GUADALAJARA, Mexico (Reuters) - President Barack Obama said on Monday it was hypocritical for critics of Washington’s response to a coup against Honduran President Manuel Zelaya to demand a more forceful U.S. role in returning him to power.
Zelaya, an ally of anti-U.S. leftist Venezuelan President Hugo Chavez, said last week the United States needs “only tighten its fist” to evict the de facto government installed after he was overthrown in June.
“The same critics who say that the United State has not intervened enough in Honduras are the same people who say we are always intervening and the yanquis need to get out of Latin America,” Obama said told a closing news conference at a U.S.-Mexico-Canada summit in Guadalajara.
“You can’t have it both ways,” he insisted, without naming names. “We have been very clear in our belief that President Zelaya was removed from office illegally, that it was a coup and that he should return. We have cooperated with all the international bodies in sending that message.”
The Latin American left had bitterly criticized Washington over the decades for intervening in the region’s affairs through military force, covert action and economic pressure.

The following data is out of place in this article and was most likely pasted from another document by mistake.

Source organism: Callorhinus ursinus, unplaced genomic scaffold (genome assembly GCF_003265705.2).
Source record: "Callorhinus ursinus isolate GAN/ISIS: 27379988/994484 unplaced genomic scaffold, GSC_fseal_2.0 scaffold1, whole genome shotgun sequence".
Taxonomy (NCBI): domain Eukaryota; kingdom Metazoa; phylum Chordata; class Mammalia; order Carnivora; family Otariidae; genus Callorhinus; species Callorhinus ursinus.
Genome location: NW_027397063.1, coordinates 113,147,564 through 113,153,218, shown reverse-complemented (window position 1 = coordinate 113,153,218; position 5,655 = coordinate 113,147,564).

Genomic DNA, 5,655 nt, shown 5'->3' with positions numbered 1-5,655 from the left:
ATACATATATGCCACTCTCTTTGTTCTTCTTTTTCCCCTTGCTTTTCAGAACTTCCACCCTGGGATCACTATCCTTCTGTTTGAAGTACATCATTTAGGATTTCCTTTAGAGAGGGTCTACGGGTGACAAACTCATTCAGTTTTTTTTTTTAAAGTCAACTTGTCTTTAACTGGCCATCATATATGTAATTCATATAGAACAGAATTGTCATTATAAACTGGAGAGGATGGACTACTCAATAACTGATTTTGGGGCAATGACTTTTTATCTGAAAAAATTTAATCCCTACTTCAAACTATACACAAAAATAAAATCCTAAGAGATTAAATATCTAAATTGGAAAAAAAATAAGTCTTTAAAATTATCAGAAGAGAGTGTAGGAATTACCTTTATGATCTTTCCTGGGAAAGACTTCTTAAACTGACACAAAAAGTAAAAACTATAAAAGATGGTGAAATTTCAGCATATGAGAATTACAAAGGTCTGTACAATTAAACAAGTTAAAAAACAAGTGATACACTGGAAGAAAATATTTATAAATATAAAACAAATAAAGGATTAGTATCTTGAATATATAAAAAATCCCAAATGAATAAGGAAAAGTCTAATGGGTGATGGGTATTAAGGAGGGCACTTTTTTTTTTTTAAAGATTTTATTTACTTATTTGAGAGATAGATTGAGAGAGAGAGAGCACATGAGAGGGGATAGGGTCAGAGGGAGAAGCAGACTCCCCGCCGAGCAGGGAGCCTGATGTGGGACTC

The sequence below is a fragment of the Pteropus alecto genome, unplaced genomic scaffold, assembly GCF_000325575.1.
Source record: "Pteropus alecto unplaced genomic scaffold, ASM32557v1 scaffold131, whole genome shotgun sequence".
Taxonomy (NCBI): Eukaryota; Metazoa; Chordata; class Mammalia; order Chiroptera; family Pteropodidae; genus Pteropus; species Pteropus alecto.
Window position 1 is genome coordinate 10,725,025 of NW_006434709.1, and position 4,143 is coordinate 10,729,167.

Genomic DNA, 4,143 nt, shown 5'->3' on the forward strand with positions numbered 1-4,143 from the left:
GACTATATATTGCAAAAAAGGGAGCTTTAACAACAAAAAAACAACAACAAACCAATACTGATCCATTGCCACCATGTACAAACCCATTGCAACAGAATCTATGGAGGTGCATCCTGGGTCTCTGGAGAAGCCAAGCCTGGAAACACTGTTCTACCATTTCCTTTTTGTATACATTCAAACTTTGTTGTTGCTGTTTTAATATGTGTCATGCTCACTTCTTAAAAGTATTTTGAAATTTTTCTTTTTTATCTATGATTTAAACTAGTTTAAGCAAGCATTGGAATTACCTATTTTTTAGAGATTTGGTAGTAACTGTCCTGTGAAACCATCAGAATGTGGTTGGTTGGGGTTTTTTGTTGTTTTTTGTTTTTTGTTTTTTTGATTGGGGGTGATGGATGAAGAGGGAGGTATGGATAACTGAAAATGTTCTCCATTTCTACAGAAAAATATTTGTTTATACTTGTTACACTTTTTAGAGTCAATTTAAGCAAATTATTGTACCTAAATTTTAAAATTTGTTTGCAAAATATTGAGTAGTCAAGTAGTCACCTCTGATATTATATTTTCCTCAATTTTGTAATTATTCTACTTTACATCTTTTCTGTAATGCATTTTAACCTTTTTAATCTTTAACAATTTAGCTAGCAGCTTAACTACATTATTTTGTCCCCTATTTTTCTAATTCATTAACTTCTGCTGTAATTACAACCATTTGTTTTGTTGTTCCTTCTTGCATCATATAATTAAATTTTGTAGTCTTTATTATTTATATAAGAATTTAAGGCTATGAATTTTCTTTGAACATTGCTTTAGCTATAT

Obama, who took office in January, has promised to forge a relationship with Latin America based on mutual respect.
Obama told reporters in Washington last week he had no quick way to resolve the political crisis in Honduras and that the United States would not take unilateral action.
“If these critics think that it’s appropriate for us to suddenly act in ways that in every other context they consider inappropriate, then I think that what that indicates is that maybe there’s some hypocrisy involved in their approach to U.S.-Latin American relations,” Obama said on Monday.
Mediation efforts by Costa Rican President Oscar Arias have so far failed to achieve Zelaya’s return.
Our Standards: The Thomson Reuters Trust Principles.